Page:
A Sikh is a follower of Sikhism, a monotheistic dharma which originated during the 15th century in the Punjab region of South Asia. The term “Sikh” has its origin in the Sanskrit words for disciple, student or instruction. A Sikh, according to Article I of the Sikh Rehat Maryada (the Sikh code of conduct), is “any human being who faithfully believes in One Immortal Being; ten Gurus, from Guru Nanak to Guru Gobind Singh; Guru Granth Sahib; the teachings of the ten Gurus and the baptism bequeathed by the tenth Guru”.
Hindu has historically been used as a geographical, cultural or religious identifier for people indigenous to the Indian subcontinent. In contemporary use, Hindu refers to anyone who regards himself or herself as culturally, ethnically or religiously adhering with aspects of Hinduism.
The historical meaning of the term Hindu has evolved with time. Starting with the Persian and Greek references to India in the 1st millennium BC through the texts of the medieval era, the term Hindu implied a geographic, ethnic or cultural identifier for people living in Indian subcontinent around or beyond Sindhu river.
A Christian is a person who adheres to Christianity, an Abrahamic, monotheistic religion based on the life and teachings of Jesus Christ. “Christian” derives from the Koine Greek word Christós, a translation of the Biblical Hebrew term mashiach.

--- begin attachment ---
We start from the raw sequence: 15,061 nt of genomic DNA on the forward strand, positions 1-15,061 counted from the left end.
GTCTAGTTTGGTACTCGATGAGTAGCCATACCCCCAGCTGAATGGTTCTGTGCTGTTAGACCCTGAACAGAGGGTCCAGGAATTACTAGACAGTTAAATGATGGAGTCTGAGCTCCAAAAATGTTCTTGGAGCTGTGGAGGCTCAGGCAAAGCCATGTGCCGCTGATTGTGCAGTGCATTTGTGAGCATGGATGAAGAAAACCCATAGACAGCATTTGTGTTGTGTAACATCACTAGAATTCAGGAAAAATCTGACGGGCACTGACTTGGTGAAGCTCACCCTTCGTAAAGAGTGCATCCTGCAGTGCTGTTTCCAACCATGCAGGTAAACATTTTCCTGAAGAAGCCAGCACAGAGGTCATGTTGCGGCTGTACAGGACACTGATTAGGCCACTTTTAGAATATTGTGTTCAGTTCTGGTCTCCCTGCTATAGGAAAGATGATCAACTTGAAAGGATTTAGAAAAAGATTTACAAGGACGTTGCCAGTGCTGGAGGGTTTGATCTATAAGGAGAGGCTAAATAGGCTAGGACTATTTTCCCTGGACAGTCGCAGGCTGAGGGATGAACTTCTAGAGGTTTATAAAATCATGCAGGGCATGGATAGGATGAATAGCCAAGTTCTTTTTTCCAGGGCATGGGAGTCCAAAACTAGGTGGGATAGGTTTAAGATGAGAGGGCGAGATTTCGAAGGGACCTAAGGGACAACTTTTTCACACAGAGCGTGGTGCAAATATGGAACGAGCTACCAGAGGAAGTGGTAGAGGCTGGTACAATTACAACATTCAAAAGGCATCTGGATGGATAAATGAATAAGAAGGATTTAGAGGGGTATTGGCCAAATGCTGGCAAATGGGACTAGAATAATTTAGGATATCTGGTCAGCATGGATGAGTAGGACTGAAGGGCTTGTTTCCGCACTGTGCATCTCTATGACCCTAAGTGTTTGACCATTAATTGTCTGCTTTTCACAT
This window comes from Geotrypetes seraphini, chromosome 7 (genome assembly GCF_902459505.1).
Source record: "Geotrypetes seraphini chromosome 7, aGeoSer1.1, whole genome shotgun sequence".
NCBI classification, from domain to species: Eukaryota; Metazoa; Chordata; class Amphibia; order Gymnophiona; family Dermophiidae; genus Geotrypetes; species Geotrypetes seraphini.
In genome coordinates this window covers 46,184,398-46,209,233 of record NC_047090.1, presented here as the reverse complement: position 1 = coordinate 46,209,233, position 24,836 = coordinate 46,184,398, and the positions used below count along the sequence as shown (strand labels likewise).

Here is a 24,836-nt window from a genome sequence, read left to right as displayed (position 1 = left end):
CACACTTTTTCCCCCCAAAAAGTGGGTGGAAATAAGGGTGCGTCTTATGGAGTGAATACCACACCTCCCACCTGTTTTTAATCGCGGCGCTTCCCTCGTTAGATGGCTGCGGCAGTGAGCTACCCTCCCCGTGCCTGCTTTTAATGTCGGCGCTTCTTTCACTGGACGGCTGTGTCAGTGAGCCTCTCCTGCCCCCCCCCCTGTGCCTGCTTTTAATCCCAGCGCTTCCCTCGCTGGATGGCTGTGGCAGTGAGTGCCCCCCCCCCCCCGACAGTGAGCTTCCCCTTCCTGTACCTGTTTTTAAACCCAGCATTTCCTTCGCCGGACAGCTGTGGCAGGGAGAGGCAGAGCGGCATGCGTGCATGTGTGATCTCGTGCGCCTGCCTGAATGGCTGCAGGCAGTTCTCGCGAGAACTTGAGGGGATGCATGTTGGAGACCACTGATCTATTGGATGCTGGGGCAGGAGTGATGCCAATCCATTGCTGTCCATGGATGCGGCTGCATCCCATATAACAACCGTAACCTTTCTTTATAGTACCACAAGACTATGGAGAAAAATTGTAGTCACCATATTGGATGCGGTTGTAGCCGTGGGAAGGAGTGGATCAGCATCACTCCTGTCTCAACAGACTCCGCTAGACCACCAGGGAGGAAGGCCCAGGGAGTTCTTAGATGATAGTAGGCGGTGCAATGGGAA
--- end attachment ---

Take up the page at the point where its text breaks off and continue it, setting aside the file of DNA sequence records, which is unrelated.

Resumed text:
There are diverse interpretations of Christianity which sometimes conflict. However, “Whatever else they might disagree about, Christians are at least united in believing that Jesus has a unique significance”.
A terrorist is a person who engages in terrorism. In its broadest sense, terrorism is any act designed to cause terror. In a narrower sense, terrorism can be understood to feature a political objective. The word terrorism is politically loaded and emotionally charged.
Celine Dion sings L’Hymne a L’Amour in tribute to Paris attack victims at American Music Awards 2015
The American Music Awards took a sombre turn on Sunday when Celine Dion sang in tribute to the victims of Paris’s terror attacks.
The Canadian singer covered Edith Piaf’s L’Hymne a L’Amour after actor-musician Jared Leto delivered an emotional speech about the deadly events.
Leto spoke about an impromptu show his band Thirty Seconds To Mars had performed at Le Bataclan in Paris, the scene where 89 people lost their lives in the attacks 10 days ago.
He said: “Seven months later that same venue was under siege, one of a series of attacks that changed the world forever.
“Tonight we honor the victims of the unimaginable violence that took place in Paris and around the world.
“France matters, Syria matters, Russia matters, Mali matters, the Middle East matters, the entire world matters and peace is possible.”
Introducing Dion’s performance, Leto added:
“Many of us here are the sons and daughters of immigrants and Steve Jobs, the son of a Syrian immigrant, and President Barack Obama.
“The American Music Awards wanted to show its support for the people of France and the entire world.”
Guru Nanak (15 April 1469 – 22 September 1539) was the founder of Sikhism and the first of the Sikh Gurus.
His birth is celebrated world-wide as Guru Nanak Gurpurab on Kartik Poornima, the full-moon day which falls on different dates each year in the month of Katak, October–November.
Guru Nanak traveled far and wide teaching people the message of one God who dwells in every one of His creations and constitutes the eternal Truth. He set up a unique spiritual, social, and political platform based on equality, fraternal love, goodness, and virtue.
A book is pages, pictures and words
A book is animals, people and birds
A book is stories of queens and kings
Poems and songs-so many things!
Curled in a corner where I can hide
With a book I can journey far and wide
Though it’s only paper from end to end
A book is a very special friend.